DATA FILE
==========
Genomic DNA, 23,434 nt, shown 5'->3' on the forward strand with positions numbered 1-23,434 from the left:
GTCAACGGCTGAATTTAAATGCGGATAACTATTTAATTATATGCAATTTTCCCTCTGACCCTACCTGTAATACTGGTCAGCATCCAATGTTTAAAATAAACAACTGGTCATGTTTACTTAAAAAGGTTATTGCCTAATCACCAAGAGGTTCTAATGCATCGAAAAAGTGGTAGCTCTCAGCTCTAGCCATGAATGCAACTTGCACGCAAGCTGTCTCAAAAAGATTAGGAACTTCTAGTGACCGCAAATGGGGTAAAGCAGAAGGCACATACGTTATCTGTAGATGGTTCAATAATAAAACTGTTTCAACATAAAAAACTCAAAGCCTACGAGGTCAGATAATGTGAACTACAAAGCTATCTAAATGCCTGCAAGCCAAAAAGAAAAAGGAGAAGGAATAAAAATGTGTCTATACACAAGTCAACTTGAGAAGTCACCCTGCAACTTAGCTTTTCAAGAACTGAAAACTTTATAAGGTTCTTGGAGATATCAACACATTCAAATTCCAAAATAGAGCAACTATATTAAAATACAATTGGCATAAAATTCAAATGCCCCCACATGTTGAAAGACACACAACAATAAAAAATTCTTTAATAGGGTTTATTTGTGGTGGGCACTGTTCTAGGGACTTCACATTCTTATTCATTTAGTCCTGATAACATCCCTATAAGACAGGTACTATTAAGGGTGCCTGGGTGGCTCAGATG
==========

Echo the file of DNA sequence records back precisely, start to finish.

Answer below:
Genomic DNA, 23,434 nt, shown 5'->3' on the forward strand with positions numbered 1-23,434 from the left:
GTCAACGGCTGAATTTAAATGCGGATAACTATTTAATTATATGCAATTTTCCCTCTGACCCTACCTGTAATACTGGTCAGCATCCAATGTTTAAAATAAACAACTGGTCATGTTTACTTAAAAAGGTTATTGCCTAATCACCAAGAGGTTCTAATGCATCGAAAAAGTGGTAGCTCTCAGCTCTAGCCATGAATGCAACTTGCACGCAAGCTGTCTCAAAAAGATTAGGAACTTCTAGTGACCGCAAATGGGGTAAAGCAGAAGGCACATACGTTATCTGTAGATGGTTCAATAATAAAACTGTTTCAACATAAAAAACTCAAAGCCTACGAGGTCAGATAATGTGAACTACAAAGCTATCTAAATGCCTGCAAGCCAAAAAGAAAAAGGAGAAGGAATAAAAATGTGTCTATACACAAGTCAACTTGAGAAGTCACCCTGCAACTTAGCTTTTCAAGAACTGAAAACTTTATAAGGTTCTTGGAGATATCAACACATTCAAATTCCAAAATAGAGCAACTATATTAAAATACAATTGGCATAAAATTCAAATGCCCCCACATGTTGAAAGACACACAACAATAAAAAATTCTTTAATAGGGTTTATTTGTGGTGGGCACTGTTCTAGGGACTTCACATTCTTATTCATTTAGTCCTGATAACATCCCTATAAGACAGGTACTATTAAGGGTGCCTGGGTGGCTCAGATG